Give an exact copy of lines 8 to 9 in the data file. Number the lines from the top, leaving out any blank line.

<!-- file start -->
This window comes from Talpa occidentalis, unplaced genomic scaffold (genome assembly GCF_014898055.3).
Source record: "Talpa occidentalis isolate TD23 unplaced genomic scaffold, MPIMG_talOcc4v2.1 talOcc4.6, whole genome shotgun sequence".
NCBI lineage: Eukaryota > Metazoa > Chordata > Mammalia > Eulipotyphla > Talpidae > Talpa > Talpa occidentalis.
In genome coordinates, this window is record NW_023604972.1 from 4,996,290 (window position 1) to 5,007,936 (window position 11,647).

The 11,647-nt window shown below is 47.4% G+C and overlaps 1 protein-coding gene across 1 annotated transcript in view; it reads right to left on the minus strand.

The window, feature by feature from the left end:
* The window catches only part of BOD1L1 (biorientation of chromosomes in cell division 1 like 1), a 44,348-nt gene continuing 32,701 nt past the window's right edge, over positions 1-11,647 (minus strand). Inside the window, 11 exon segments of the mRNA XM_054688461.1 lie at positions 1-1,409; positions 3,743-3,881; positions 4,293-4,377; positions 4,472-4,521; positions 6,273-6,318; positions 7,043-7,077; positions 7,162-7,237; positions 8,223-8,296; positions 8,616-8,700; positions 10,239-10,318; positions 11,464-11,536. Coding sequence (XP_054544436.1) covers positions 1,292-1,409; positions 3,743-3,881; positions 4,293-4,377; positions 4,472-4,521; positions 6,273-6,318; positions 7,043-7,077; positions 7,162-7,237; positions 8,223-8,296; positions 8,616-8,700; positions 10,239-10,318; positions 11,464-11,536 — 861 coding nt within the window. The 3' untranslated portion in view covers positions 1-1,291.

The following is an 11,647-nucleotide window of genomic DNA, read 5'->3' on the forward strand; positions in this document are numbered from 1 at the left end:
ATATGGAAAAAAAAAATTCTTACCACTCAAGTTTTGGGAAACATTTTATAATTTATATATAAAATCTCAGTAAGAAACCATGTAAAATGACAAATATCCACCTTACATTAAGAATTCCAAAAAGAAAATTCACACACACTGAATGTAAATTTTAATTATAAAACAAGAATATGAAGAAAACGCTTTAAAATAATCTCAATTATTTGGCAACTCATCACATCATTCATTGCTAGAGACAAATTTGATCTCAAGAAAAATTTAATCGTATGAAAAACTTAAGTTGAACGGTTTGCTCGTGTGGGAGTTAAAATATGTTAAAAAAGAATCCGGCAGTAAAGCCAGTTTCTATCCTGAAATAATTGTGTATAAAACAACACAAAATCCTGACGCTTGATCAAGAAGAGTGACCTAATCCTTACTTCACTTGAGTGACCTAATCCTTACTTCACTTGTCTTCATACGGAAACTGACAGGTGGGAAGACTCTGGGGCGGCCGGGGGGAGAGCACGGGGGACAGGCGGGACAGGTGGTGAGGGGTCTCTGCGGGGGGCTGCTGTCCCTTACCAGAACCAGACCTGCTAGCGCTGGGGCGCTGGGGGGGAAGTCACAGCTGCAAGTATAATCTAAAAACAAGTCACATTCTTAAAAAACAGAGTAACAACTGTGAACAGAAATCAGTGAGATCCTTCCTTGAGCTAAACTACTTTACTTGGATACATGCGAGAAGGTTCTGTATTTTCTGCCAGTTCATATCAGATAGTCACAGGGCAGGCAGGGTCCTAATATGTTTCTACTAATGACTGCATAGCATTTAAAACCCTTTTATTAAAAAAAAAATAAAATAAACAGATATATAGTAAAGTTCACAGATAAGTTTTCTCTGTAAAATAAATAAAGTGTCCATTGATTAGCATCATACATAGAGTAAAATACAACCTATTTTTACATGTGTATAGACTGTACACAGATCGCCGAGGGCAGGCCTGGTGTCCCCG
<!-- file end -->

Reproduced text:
The following is an 11,647-nucleotide window of genomic DNA, read 5'->3' on the forward strand; positions in this document are numbered from 1 at the left end:
ATATGGAAAAAAAAAATTCTTACCACTCAAGTTTTGGGAAACATTTTATAATTTATATATAAAATCTCAGTAAGAAACCATGTAAAATGACAAATATCCACCTTACATTAAGAATTCCAAAAAGAAAATTCACACACACTGAATGTAAATTTTAATTATAAAACAAGAATATGAAGAAAACGCTTTAAAATAATCTCAATTATTTGGCAACTCATCACATCATTCATTGCTAGAGACAAATTTGATCTCAAGAAAAATTTAATCGTATGAAAAACTTAAGTTGAACGGTTTGCTCGTGTGGGAGTTAAAATATGTTAAAAAAGAATCCGGCAGTAAAGCCAGTTTCTATCCTGAAATAATTGTGTATAAAACAACACAAAATCCTGACGCTTGATCAAGAAGAGTGACCTAATCCTTACTTCACTTGAGTGACCTAATCCTTACTTCACTTGTCTTCATACGGAAACTGACAGGTGGGAAGACTCTGGGGCGGCCGGGGGGAGAGCACGGGGGACAGGCGGGACAGGTGGTGAGGGGTCTCTGCGGGGGGCTGCTGTCCCTTACCAGAACCAGACCTGCTAGCGCTGGGGCGCTGGGGGGGAAGTCACAGCTGCAAGTATAATCTAAAAACAAGTCACATTCTTAAAAAACAGAGTAACAACTGTGAACAGAAATCAGTGAGATCCTTCCTTGAGCTAAACTACTTTACTTGGATACATGCGAGAAGGTTCTGTATTTTCTGCCAGTTCATATCAGATAGTCACAGGGCAGGCAGGGTCCTAATATGTTTCTACTAATGACTGCATAGCATTTAAAACCCTTTTATTAAAAAAAAAATAAAATAAACAGATATATAGTAAAGTTCACAGATAAGTTTTCTCTGTAAAATAAATAAAGTGTCCATTGATTAGCATCATACATAGAGTAAAATACAACCTATTTTTACATGTGTATAGACTGTACACAGATCGCCGAGGGCAGGCCTGGTGTCCCCG